Health Care

Marttila Strategies has extensive experience measuring American attitudes to a variety of health care issues—and brings a special expertise to understanding American values about health care. Most recently, our work has focused on how to increase public support for the Affordable Care Act.

National health care clients have included: IMS Health, PhRMA, The Schwartz Center for Compassionate Healthcare, The American College of Radiology, The American Cancer Society, The Harvard School of Public Health, The Robert Wood Johnson Foundation, and The Kaiser Family Foundation.

Between March 2009 and September 2011, the company conducted five in-depth national surveys measuring American reaction to the debate about health care reform and other health care topics. This analysis was supported by multiple focus groups in different regions in the country.

In 2007, the company provided strategic research for the coalition of organizations that helped launch the groundbreaking Massachusetts program to bring health insurance coverage to all citizens of the Commonwealth. Other Massachusetts health care clients have included: Steward Health Care, Celti Care Health Plan of Massachusetts, Prescription Advantage (the Massachusetts prescription program for seniors, which in many ways was a precursor for the national Medicare D program), Harvard Pilgrim Health Care (a leading HMO) and the Massachusetts Department of Public Health. In 1992, the company produced the award winning advertising for the original Massachusetts campaign to increase the tobacco tax, which funded Massachusetts’ highly regarded tobacco control campaign.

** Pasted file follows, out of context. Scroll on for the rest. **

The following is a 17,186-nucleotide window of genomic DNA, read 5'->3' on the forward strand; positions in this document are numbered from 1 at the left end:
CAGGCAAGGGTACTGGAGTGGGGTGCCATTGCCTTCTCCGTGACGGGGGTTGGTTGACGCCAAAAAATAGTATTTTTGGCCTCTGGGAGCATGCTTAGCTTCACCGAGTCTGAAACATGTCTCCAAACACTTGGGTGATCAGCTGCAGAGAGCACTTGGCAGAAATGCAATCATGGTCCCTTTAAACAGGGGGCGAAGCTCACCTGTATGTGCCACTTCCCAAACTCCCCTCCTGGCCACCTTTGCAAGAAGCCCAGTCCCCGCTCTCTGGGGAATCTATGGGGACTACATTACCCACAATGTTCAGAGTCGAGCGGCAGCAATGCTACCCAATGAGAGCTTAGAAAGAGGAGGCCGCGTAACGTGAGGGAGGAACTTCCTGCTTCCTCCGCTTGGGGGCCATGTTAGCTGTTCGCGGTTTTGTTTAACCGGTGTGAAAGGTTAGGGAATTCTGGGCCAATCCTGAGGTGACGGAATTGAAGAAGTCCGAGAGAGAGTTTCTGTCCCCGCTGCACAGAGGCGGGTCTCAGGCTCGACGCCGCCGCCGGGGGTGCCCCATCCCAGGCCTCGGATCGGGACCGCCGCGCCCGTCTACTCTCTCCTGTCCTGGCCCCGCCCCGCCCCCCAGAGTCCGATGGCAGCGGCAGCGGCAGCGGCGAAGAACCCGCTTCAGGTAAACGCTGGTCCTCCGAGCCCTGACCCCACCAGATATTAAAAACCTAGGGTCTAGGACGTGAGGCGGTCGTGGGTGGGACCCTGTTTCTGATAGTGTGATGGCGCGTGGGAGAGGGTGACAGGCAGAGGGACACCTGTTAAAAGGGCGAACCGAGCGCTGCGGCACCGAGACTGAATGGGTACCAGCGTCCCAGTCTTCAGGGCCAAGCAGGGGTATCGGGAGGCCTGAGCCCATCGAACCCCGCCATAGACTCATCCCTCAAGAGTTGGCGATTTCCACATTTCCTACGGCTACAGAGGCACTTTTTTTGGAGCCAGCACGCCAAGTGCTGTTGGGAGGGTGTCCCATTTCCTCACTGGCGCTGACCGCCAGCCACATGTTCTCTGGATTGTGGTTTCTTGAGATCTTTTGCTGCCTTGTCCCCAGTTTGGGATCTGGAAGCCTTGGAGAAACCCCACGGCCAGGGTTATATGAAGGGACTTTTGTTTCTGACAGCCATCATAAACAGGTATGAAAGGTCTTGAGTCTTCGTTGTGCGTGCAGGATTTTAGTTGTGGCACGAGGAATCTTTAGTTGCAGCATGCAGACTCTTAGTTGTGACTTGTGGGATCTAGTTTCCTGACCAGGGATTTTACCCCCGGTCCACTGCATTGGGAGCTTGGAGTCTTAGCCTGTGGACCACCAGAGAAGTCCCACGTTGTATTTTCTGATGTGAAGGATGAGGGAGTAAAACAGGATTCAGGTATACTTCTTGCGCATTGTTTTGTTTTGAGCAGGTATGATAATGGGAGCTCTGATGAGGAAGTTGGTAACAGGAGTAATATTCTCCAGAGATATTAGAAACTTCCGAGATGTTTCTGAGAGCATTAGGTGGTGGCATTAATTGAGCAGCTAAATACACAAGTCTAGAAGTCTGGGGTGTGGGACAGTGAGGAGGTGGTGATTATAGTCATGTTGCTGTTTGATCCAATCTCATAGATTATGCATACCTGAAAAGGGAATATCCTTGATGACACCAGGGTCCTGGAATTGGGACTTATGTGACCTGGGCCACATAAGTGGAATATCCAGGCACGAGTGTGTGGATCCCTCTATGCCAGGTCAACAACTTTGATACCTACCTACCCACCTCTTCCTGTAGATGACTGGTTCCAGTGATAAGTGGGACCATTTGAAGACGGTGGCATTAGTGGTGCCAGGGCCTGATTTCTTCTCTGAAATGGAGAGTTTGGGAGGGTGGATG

Marttila Strategies has developed clear views about how Americans think about the issue of health care: Most people—even the best educated—have a minimal understanding of the key policy details that have been part of the current debate about health care reform, and it is doubtful they ever will. They do, however, have very strong beliefs about their own health care, and what they hope/fear it will look like in the future. Therefore, when making the case for health care reform—it is essential that the public case for reform be anchored by values that are understandable to average Americans.


Results from an IMS Health Survey showed that over 42 percent of Americans believe the government is not doing enough to look out for the long term health and health care needs of Americans.

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